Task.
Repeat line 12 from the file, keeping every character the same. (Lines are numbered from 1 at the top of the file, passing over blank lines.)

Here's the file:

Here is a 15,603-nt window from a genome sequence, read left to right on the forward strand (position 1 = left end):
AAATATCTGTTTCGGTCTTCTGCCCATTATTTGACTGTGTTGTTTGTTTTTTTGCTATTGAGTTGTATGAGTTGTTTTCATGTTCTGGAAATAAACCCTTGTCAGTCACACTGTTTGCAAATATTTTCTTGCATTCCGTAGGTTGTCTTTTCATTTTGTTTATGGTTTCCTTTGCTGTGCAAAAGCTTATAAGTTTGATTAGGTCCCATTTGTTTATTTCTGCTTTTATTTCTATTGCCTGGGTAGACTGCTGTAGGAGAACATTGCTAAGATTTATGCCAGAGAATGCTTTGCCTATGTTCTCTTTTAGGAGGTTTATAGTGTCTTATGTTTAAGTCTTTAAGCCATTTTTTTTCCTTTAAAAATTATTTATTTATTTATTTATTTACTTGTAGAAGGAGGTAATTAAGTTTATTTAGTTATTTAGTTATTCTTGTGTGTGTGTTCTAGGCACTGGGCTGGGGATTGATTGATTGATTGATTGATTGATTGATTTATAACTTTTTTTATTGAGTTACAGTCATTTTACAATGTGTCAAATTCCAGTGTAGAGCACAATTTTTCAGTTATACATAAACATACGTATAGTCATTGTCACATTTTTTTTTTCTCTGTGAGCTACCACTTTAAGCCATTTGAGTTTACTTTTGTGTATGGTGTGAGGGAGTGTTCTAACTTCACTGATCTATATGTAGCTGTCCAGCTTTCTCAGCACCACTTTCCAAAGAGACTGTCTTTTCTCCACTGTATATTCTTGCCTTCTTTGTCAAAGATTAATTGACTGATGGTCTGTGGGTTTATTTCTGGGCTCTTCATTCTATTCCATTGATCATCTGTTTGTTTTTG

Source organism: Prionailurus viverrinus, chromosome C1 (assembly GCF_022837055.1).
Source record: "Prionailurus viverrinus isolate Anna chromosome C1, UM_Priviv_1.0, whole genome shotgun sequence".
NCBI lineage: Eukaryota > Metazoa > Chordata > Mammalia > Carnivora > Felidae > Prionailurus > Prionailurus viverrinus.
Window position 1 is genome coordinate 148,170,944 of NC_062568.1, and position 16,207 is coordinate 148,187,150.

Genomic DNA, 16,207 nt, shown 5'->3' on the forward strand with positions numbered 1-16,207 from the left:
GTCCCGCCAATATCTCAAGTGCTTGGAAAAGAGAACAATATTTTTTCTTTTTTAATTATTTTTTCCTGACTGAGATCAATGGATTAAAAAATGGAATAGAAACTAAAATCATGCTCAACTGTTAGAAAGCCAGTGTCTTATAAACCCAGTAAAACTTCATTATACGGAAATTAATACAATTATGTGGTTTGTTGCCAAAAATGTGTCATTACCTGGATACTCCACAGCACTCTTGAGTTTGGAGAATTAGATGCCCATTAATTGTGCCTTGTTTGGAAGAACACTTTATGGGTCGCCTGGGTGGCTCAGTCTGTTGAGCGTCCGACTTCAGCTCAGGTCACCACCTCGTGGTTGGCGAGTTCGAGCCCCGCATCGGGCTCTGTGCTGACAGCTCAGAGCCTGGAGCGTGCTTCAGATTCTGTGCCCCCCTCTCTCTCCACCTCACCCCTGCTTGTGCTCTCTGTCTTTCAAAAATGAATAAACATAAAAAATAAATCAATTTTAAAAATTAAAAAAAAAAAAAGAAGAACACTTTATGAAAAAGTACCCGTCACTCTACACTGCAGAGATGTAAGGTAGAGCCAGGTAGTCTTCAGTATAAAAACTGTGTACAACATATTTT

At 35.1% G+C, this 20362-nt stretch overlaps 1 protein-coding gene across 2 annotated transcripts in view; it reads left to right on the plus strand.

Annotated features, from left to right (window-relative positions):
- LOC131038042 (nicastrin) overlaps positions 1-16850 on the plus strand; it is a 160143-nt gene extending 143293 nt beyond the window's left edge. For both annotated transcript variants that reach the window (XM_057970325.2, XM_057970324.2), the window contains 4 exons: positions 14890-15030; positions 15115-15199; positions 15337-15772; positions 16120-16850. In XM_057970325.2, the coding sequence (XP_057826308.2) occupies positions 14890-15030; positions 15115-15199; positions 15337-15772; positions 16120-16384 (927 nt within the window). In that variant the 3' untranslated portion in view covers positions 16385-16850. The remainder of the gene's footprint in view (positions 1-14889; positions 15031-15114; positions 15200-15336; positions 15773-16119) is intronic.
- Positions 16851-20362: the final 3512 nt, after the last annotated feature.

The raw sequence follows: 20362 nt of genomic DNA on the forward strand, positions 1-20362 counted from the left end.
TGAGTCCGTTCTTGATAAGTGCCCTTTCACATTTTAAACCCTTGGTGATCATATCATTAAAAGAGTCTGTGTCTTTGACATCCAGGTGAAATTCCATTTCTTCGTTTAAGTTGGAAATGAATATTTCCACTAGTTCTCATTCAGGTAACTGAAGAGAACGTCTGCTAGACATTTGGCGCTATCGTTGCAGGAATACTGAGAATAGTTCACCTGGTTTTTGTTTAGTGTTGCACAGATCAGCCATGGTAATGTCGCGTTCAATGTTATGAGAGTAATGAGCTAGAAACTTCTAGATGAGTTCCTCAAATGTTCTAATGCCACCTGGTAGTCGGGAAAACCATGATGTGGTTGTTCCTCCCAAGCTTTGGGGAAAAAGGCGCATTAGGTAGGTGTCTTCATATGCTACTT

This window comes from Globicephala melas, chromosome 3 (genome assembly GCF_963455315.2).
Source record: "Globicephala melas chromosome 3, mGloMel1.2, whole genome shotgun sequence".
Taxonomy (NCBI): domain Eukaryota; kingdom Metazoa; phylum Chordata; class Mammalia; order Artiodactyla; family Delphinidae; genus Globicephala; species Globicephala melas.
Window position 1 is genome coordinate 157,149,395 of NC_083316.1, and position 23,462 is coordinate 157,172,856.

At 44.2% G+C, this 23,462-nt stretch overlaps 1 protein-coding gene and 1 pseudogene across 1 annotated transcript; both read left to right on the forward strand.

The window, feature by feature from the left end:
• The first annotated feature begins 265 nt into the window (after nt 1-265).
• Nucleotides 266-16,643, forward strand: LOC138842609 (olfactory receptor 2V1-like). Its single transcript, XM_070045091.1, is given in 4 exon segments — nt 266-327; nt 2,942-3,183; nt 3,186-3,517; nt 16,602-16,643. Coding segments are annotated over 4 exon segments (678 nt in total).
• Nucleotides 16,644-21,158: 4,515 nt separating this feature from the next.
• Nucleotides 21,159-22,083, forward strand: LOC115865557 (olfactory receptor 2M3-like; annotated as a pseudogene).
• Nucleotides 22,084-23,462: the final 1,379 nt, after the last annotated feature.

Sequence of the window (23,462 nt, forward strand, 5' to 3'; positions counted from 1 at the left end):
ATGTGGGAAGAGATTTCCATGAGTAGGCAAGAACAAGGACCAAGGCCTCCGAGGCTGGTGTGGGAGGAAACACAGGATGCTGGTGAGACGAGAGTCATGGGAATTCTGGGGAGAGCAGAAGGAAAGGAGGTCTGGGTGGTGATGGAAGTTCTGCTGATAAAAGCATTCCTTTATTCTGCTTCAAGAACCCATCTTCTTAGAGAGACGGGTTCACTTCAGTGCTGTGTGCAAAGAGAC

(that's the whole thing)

- Positions 16851-20362: the final 3512 nt, after the last annotated feature.